Snakes can be poisonous. I have tried desperately to avoid them since I was about eight years old and was innocently climbing a tree and one slithered up next to me. Â I don’t always succeed.
Guilt is also poisonous. Â I have tried desperately to avoid it since Thomas was born. I don’t always succeed.
This is the story of when my avoidance of mommy guilt and snakes collided.
The last two years have been rough; Thomas has had an increase in difficult-to-treat bleeds, infections, surgery, and multiple hospitalizations over birthdays and holidays. He has missed many highly anticipated events and, for a child who absolutely adores swim team, has sat on the sidelines far too much this past year. It’s been hard and, honestly, I think Thomas has handled the disappointment better than I have.
I took his sisters to a swim meet this summer and Thomas stayed home with my husband. Â Thomas had swam brilliantly the week before, but at a hefty price. Before the meet had even concluded, a quad bleed had started. The boy who loved to swim had only been able to participate in two meets of a six-meet season. Â He had stoically carried on in the week following, infusing multiple times daily; but never complaining.
On the other hand, I had been a complete beast to live with at home. I was cranky and irritable. At swim practice, other parents asked how Thomas was doing and I put on the brave face, “Well, he’s able to get around on the crutches now, but his swim season is over. It’s a pretty bad bleed.” The other parents would remark how incredibly well Thomas, and even the whole family, handles everything we go through. Â I’d grit my teeth and say thank you. Even as the words came out of my mouth, I knew I wasn’t saying what I really wanted to. I wanted to cry and scream and whine, “It’s just not fair and stop giving me any credit!”Â
The swim meet had been particularly tough for me. I’m used to keeping up with events for three swimmers and on this day, I only had the girls’ events to watch. Â I was bored and I felt guilty because that wasn’t fair to my girls. I was angry at myself for letting Thomas push himself too hard the previous week; it was my fault he was missing out. I was guilty when other parents were cheering on their kids and all I could think was, “Thomas is a better swimmer than your kid, but he doesn’t get a chance to prove it.” Â I was guilty, bitter, and angry.
About halfway through the swim meet, Nathan texted me from home. He and Thomas were ecstatic – they had captured a small garter snake in our basement. Â The boys thought it would be a great idea to rehabilitate it. Â This did not improve my sour mood. Â ‘A snake in my basement? Great. Â Didn’t we have enough rehabilitating going on already?’ I thought.Â I texted back to Nathan, Â using some colorful language, that the snake was not welcome to reside in our home.
The girls and I arrived home a few hours later to find that Thomas had skillfully and miraculously cleaned his room. In record time. Â He had also named the snake, “Rick.” Â “Wonderful,” I sarcastically thought. Thomas had gone out of his way, while still recovering from a bleed, to clean his room and he named the reptile. He was attached. Â He wanted this thing bad. I lit into Nathan, “How dare you let him believe I would allow this? Â And now I have to be the bad guy and say no, yet again, to the child who is always being told no, that he can’t do this or have that. Thanks a lot.” I retreated to my bedroom to pout. Â I could hear the girls bonding with Thomas and Rick. “Traitors!” I fumed. Â Nathan broke the news to the kids that I was not going to share the house with a reptile. One by one, the kids shuffled into the bedroom, tear-stained, to say good night and that they planned to release Rick back into the wild the next morning.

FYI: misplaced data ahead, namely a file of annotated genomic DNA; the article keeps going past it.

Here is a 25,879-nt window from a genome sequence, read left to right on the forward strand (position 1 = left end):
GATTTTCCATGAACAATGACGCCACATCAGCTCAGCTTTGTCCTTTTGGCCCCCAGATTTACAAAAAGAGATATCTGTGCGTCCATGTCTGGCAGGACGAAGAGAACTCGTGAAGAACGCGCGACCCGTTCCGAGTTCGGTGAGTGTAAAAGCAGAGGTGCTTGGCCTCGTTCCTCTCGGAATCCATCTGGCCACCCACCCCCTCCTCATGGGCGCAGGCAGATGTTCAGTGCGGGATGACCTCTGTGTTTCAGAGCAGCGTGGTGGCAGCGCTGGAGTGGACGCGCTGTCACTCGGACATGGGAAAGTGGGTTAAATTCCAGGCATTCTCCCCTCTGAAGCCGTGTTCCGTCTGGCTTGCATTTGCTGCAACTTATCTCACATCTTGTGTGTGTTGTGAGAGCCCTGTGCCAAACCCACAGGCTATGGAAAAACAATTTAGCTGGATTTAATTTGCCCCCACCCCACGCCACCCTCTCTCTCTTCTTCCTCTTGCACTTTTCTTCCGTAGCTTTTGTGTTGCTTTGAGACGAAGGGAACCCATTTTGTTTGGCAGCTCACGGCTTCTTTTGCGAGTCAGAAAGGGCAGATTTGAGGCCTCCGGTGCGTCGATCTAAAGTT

I slept unsettled that night. I wish I could lay blame on the baby snake and being worried that it had somehow escaped during the night. That wasn’t the case. Â I woke up the next morning, hearing the kids laughing and talking to Rick (who they were now debating might be a girl). Â Even as I lay there thinking, “Please don’t let that thing be pregnant,” I knew I had to let Thomas keep the snake. Â The kid has had so many setbacks and the only thing preventing him from having some happiness was me. Â Mommy guilt won. Â The snake won. But, most of all, Thomas won. It might not have been the swim race I wanted him to win, but he won all the same, and a win is a win.
(Update: Rick passed away a few weeks later.Â Thomas was devastated.Â Nathan pointed out Thomas’s upcoming birthday and that maybe a new snake would make a good gift.Â Sure enough, Thomas bled on his birthday and in the week following developed two other bleeds.Â Mommy guilt won again…meet Bart, our new juvenile corn snake).
Sonji Wilkes lives with her husband, Nathan, and three children Nora (11), Thomas, (10), & Natalie (7) in Colorado.
*Note: “Infusing Love: A Mom’s View,” is a blog collection of personal opinions and a representation of individuals experiences. While extensive efforts are made to ensure accuracy of the content, the blog entries do not represent HFA or its Board of Directors. The blog is also not intended to be construed as medical advice or the official opinion/position of HFA, its staff, or its Board of Directors. Readers are strongly encouraged to discuss their own medical treatment with their healthcare providers.